The route was pleasant regardless of a cruel head wind which slowed me, though the weather had brightened up somewhat. I started to gain speed eventually as the day became stiller, and I even found a shop that sold deodorant on the way. (Hallelujah!) For some reason I’d thought aloe vera gel alone would suffice as a body wash, chafing cream, toothpaste, moisturizer, after sun and deodorant, it did not. In Gisors I happened upon a brilliant chateau which towered over the small town, also a castle which made me feel right at home. (Castles are abundant in Wales.) As I sat upon the warm cobblestones, I could hear the sounds of a distant choir, a sweet noise that seemed to call me, I found a seat in the church, and though I had no idea what they were talking about, a calmness pervaded, a calmness I could fully appreciate even as a non-believer. Though I did not need a sanctuary to know God was with me, I felt that divine presence with every rotation of my pedals. I started to study some vedic scripture on the road and so the journey served as a great period of reflection. Later on that day, A waiter kindly gave me use of his WiFi so we could have a conversation through google translate, which went surprisingly well, considering.
I found it difficult trying to find my way out of Gisors, I had no clue where I was going and the route was entirely on roads that weaved through the countryside like electric wires. My lack of a map at hand frustrated me, but planning ahead is boring and that’s not how I roll, literally. Every sign towards Cergy-Pointoise seemed to take me onto a motorway. Eventually I decided to just wait on the side of the road, read my book and ask God to send me a sign instead. Some time later, a Man on a bike found me, though he did not speak English he was kind enough to escort me in the right direction, he left me at the most exhilarating decline I’d experienced on the route yet. It was an amazing feeling, to glide so freely through the midday heat.
After getting lost for some hours, I finally found my way to Cergy. It was evening time now but the sun was still high in the sky. I came across a breathtaking view of Paris in the very distance, and suddenly it dawned on me the immensity of the journey I had taken. What I could see I now know to be the district of La Defense. Cergy itself seemed a bit of a labyrinth, and I found myself pretty lost here, at one point I ended up having a dispute with some drunken Men under a bridge, one of whom put his hands on me. Thankfully a kind stranger stepped in and told them off, not only did he speak English and French, but also Afrikaans fluently. We walked together for some time, exchanging stories of our travels. He went off to work and left me feeling so blessed for our fleeting friendship.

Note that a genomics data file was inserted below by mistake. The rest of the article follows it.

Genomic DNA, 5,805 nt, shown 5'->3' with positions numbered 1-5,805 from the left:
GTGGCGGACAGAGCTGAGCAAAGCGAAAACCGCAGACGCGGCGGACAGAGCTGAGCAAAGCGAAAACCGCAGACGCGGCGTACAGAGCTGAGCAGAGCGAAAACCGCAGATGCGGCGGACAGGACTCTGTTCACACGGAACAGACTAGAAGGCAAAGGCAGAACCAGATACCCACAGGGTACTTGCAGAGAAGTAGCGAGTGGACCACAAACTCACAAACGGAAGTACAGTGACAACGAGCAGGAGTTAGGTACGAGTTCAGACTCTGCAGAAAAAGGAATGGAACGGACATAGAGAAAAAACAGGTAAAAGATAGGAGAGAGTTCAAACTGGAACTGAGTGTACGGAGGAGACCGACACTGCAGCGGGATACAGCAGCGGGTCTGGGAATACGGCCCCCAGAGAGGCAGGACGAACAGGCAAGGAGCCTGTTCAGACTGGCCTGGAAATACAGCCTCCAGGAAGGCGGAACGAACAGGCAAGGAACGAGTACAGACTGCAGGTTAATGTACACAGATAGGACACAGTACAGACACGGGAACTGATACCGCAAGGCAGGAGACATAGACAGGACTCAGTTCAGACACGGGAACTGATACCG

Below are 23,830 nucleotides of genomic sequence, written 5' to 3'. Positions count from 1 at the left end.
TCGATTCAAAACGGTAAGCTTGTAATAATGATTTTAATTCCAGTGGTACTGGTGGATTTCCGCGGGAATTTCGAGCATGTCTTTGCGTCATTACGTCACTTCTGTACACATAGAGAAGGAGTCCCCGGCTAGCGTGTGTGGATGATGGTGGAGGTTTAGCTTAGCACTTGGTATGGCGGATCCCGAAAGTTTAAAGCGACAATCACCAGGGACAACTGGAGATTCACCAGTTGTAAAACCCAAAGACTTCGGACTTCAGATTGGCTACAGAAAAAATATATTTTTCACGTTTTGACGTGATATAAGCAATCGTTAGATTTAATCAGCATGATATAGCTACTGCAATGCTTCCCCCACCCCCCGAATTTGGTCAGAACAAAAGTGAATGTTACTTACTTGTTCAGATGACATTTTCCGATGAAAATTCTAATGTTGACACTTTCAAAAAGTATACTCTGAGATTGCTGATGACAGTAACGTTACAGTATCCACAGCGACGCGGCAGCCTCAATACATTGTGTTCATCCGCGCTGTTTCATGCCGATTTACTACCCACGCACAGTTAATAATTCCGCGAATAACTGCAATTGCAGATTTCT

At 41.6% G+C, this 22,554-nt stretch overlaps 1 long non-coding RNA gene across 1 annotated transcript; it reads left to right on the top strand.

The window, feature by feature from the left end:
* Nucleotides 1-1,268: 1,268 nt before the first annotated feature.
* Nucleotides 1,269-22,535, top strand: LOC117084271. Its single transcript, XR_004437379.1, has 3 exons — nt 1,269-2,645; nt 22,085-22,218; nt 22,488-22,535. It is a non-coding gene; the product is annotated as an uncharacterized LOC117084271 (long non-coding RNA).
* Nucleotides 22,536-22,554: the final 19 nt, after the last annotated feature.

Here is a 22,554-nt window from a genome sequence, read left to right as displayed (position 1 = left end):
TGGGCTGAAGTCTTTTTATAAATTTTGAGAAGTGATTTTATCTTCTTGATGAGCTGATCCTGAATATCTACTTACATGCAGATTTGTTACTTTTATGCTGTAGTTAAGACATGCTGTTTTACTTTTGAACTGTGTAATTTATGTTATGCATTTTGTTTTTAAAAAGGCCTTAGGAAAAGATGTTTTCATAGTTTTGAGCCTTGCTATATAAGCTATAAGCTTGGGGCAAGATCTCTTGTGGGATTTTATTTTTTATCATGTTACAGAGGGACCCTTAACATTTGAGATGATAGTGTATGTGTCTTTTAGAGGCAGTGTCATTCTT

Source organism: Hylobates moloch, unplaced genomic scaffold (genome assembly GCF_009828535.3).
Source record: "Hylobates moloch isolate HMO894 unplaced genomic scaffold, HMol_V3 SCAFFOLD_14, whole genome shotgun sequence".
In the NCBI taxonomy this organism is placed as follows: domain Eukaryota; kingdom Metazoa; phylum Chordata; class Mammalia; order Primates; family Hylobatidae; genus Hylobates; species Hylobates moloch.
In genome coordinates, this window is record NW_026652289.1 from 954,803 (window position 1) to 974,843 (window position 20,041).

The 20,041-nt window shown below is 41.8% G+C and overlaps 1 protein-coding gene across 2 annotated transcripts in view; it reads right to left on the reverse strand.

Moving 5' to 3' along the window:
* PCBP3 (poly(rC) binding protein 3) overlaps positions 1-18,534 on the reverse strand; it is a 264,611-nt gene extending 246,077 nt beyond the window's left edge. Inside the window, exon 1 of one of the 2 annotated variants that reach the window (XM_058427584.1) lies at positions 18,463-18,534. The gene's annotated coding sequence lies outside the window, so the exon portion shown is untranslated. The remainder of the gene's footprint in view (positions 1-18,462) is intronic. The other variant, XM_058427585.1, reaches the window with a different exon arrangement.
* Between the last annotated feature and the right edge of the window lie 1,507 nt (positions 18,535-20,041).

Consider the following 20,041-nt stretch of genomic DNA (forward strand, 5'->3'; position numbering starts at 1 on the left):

I hadn’t rested well, all of this exertion was taking its toll on my body, and in the hotel I’d stayed at, the fire alarms had been set off at 3am, which made me feel very anxious through the night. Regardless, I was almost there and this excited me beyond belief. The road had gotten a little bit lonely though, I hadn’t imagined that in a neighbour country I could feel so lost in translation, I had been arrogant to assume more people would speak English. I had no idea how to get back onto the bike paths, so I mostly took roads, the distant sky scrapers acting as a waymark. This took me through some places that gave me an interesting glimpse of urban Parisian life.
I followed the signposts towards Argenteuil. This meant navigating through quiet forests, industrial areas, and along train tracks. I wasn’t entirely comfortable with this, there were some very secluded parts of the route, though I had been blessed with another blue skied day, comforted by a gentle breeze, and in observing the nectar-feasting butterflies that danced about in the flowering of Spring. It was hard to believe that I was about to enter into one of the biggest cities in the world. I arrived into La Defense a lot quicker than expected, since I’d been able to see it so distantly from Cergy the night before, I had expected it to take longer. This was probably due to the busy route I’d opted for, but unfortunately this meant that I’d likely missed out on some pretty seine side towns. Nonetheless, I was ecstatic at this point. The Eiffel tower on the horizon, still distant, acted as my final waymark now.